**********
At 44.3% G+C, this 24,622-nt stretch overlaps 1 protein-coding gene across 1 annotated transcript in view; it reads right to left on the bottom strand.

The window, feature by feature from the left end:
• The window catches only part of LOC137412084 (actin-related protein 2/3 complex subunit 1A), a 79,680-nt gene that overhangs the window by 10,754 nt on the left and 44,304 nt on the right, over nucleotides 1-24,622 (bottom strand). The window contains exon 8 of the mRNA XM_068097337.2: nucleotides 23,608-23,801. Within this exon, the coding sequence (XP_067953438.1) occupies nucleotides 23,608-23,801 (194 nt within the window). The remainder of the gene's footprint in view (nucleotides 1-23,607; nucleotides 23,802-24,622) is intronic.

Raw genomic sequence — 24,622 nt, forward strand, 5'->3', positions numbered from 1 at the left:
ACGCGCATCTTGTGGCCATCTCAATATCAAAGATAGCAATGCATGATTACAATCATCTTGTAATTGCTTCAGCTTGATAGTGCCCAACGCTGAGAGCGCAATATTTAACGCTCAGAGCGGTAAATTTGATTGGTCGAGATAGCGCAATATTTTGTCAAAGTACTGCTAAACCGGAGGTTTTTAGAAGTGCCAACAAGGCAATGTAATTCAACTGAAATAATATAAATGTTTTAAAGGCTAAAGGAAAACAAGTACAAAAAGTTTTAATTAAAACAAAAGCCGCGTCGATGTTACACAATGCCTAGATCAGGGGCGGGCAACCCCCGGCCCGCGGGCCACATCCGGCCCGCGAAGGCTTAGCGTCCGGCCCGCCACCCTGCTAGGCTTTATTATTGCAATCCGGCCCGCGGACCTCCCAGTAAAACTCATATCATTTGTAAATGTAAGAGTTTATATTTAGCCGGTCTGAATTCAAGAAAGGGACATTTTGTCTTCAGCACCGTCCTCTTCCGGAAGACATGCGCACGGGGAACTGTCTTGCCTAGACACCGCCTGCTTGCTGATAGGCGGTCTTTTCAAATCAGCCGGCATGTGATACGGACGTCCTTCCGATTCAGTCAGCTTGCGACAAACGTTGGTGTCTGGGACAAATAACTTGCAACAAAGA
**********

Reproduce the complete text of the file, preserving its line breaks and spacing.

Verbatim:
At 44.3% G+C, this 24,622-nt stretch overlaps 1 protein-coding gene across 1 annotated transcript in view; it reads right to left on the bottom strand.

The window, feature by feature from the left end:
• The window catches only part of LOC137412084 (actin-related protein 2/3 complex subunit 1A), a 79,680-nt gene that overhangs the window by 10,754 nt on the left and 44,304 nt on the right, over nucleotides 1-24,622 (bottom strand). The window contains exon 8 of the mRNA XM_068097337.2: nucleotides 23,608-23,801. Within this exon, the coding sequence (XP_067953438.1) occupies nucleotides 23,608-23,801 (194 nt within the window). The remainder of the gene's footprint in view (nucleotides 1-23,607; nucleotides 23,802-24,622) is intronic.

Raw genomic sequence — 24,622 nt, forward strand, 5'->3', positions numbered from 1 at the left:
ACGCGCATCTTGTGGCCATCTCAATATCAAAGATAGCAATGCATGATTACAATCATCTTGTAATTGCTTCAGCTTGATAGTGCCCAACGCTGAGAGCGCAATATTTAACGCTCAGAGCGGTAAATTTGATTGGTCGAGATAGCGCAATATTTTGTCAAAGTACTGCTAAACCGGAGGTTTTTAGAAGTGCCAACAAGGCAATGTAATTCAACTGAAATAATATAAATGTTTTAAAGGCTAAAGGAAAACAAGTACAAAAAGTTTTAATTAAAACAAAAGCCGCGTCGATGTTACACAATGCCTAGATCAGGGGCGGGCAACCCCCGGCCCGCGGGCCACATCCGGCCCGCGAAGGCTTAGCGTCCGGCCCGCCACCCTGCTAGGCTTTATTATTGCAATCCGGCCCGCGGACCTCCCAGTAAAACTCATATCATTTGTAAATGTAAGAGTTTATATTTAGCCGGTCTGAATTCAAGAAAGGGACATTTTGTCTTCAGCACCGTCCTCTTCCGGAAGACATGCGCACGGGGAACTGTCTTGCCTAGACACCGCCTGCTTGCTGATAGGCGGTCTTTTCAAATCAGCCGGCATGTGATACGGACGTCCTTCCGATTCAGTCAGCTTGCGACAAACGTTGGTGTCTGGGACAAATAACTTGCAACAAAGA